E.J. Dionne in a Snit

November 16, 2004

Washington Post Columnist E.J. Dionne continues to have post-election hormonal fits, registering his perpetual incredulity that Republicans have the audacity to act like Republicans, even after they ran as Republicans. Better yet, substitute “conservative” for “Republicans” in all the above instances except for the first. E.J. is outraged that Republican conservatives intend to govern from the right, even though the electorate pretty much gave them the go ahead on November 2nd. In his latest column he expresses his displeasure with Republicans being so exclusive with pro-choicers. Republicans have always claimed to be more inclusive than Democrats on the abortion question, but look what they’re trying to do to poor Senator Specter, he says. E.J. is completely missing the point.

This isn’t about being mean to or punishing Senator Specter. This isn’t about Senator Specter at all. The grassroots effort to prevent Specter to ascending to the chairmanship of the Senate Judiciary Committee is not a muscle-flexing exercise by conservatives. It’s not intended to be a symbolic statement against Senator Specter, or GOP “moderates” in general. It’s aimed, ultimately, about restoring integrity to the United States Constitution. It’s about making sure that President Bush’s judicial nominees get a fair hearing before the entire Senate and that Senator Specter, as chair of the Judiciary Committee, doesn’t use his power to thwart the president’s constitutional appointment power, like Specter’s like minded Democrats on the committee have been doing for the last four years.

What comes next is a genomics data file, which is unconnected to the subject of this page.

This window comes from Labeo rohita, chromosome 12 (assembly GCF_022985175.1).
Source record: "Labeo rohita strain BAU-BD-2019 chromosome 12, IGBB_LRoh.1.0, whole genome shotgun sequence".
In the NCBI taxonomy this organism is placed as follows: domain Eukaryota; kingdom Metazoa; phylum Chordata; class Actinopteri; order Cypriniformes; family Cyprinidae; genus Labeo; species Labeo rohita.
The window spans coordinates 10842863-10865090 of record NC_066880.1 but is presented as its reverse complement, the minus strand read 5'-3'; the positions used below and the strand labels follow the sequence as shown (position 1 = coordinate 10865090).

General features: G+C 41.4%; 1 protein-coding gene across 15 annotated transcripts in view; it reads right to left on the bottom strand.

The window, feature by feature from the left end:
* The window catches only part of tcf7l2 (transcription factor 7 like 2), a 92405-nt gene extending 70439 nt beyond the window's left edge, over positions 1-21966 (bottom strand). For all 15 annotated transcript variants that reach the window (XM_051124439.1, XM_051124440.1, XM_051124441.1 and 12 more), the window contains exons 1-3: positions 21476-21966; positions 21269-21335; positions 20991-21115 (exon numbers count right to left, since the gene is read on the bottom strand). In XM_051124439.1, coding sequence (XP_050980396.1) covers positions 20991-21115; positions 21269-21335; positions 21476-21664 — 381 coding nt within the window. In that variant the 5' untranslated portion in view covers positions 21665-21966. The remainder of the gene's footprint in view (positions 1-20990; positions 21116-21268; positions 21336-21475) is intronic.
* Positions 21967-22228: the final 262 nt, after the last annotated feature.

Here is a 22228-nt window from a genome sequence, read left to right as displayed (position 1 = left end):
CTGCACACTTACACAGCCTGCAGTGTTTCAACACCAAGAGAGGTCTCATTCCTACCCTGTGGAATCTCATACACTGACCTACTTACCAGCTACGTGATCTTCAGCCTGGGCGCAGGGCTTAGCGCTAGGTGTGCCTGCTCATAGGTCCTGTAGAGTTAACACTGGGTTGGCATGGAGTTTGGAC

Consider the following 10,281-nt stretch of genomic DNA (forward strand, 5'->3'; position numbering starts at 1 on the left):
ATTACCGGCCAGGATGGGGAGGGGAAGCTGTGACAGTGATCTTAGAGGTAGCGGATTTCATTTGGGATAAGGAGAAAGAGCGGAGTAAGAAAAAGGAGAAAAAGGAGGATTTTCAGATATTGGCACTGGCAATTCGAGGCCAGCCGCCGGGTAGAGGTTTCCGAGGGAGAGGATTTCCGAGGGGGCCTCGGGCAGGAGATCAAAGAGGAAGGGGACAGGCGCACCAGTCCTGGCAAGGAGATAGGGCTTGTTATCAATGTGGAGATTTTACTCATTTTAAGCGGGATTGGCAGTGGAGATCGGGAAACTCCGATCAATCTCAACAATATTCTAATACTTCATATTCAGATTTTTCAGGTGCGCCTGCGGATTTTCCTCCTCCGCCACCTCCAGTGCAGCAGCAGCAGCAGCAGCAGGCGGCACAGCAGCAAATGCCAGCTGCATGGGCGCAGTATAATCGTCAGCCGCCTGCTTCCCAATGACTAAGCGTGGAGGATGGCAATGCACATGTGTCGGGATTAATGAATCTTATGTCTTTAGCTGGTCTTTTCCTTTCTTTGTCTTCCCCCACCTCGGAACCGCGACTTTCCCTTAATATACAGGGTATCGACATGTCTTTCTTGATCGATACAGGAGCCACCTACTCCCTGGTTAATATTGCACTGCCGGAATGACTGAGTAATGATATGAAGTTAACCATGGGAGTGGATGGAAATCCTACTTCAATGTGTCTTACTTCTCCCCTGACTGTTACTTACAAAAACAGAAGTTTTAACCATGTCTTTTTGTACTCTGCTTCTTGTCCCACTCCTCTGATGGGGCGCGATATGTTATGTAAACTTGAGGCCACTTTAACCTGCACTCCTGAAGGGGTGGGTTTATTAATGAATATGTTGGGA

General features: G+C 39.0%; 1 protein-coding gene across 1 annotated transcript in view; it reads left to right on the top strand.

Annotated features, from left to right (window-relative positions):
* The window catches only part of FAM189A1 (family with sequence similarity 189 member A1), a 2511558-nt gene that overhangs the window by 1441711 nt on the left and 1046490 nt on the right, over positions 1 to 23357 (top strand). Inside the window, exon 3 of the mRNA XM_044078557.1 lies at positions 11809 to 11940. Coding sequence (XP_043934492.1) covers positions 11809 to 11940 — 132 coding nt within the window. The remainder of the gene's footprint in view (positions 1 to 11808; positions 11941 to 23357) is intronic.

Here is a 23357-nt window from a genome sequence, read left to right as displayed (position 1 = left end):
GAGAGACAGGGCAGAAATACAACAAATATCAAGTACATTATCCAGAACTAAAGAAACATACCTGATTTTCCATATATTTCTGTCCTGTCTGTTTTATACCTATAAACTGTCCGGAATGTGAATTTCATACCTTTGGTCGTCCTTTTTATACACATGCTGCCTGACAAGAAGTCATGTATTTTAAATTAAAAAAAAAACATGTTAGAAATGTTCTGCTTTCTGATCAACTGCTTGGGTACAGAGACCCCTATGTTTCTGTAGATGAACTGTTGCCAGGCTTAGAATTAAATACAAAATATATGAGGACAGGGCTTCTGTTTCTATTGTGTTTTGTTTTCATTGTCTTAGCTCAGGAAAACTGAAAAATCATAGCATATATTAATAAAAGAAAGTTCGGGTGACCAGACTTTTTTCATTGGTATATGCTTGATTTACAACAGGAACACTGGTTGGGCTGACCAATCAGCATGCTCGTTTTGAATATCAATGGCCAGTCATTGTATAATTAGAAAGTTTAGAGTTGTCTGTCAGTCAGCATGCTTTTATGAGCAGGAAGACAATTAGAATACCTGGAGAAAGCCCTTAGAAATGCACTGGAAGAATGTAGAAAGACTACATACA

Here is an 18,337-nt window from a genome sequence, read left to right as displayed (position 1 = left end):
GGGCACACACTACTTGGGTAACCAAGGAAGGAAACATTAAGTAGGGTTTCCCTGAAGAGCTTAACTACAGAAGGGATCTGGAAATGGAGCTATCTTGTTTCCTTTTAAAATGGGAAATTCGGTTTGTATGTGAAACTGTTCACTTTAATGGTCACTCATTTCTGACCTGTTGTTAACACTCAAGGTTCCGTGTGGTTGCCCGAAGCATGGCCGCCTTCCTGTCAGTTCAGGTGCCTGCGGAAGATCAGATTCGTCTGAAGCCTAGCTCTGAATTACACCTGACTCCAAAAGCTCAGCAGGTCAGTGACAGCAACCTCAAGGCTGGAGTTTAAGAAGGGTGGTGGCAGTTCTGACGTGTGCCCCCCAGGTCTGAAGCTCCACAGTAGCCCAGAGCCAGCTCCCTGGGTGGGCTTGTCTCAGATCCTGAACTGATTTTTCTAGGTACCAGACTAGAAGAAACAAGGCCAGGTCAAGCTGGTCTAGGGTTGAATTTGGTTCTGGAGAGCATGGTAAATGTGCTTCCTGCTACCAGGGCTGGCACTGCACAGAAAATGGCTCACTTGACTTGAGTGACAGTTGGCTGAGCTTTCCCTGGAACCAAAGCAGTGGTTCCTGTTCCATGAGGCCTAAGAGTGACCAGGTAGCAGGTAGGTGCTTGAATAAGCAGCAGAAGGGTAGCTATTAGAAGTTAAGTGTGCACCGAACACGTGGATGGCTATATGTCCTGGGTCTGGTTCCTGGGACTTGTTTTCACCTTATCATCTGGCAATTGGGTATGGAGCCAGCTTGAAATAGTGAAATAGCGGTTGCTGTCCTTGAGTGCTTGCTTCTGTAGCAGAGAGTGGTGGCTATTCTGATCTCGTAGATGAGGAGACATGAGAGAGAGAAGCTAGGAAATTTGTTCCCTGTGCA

Conservatives don’t care that much about what Specter believes personally. They just don’t want him using his power to Bork more originalist judges,whom he has called extremists.

And, just to be clear, I’m not exaggerating about Dionne’s position. Here’s is part of what he wrote:

Moderate Republicans win in the blue states by saying they are different from Tom DeLay and other Republican right-wingers. But in Washington, they are punished if they act on what they tell the voters.

Consider the case of Sen. Arlen Specter, just reelected from Pennsylvania, a state that supported John Kerry. Specter is a Republican who supports abortion rights. Now the Republican right wants to deny him the chairmanship of the Judiciary Committee, for which he is in line through seniority.

Specter’s sin? He took the same position on the abortion question after the election as he did before. Here’s the post-election statement that has the conservatives wanting to deny Specter his chairmanship:

“When you talk about judges who would change the right of a woman to choose, overturn Roe v. Wade, I think that is unlikely,” Specter said. “The president is well aware of what happened when a bunch of his nominees were sent up with the filibuster.”

Specter was stating the obvious: that many Democrats are likely to try to block an anti-Roe nominee. But conservatives viewed Specter’s comment as heresy, and Specter can’t count on much support from Senate Majority Leader Bill Frist.

Again, E.J., it’s not about punishing Specter for his “sin.” And we know he hasn’t changed his position on abortion. It’s that he wants to change his “position” on the judiciary committee: he wants to become chairman. And that makes a big difference, E.J.

These liberals continue to castigate Republicans as extremists and unreasonable merely for fighting for what they believe in and what they campaigned on. The only way to mollify the unreasonable chattering class of which E.J. is a leading member, is to roll over and be a liberal on the issues that matter most. Their fuzzy thinking is a sight to behold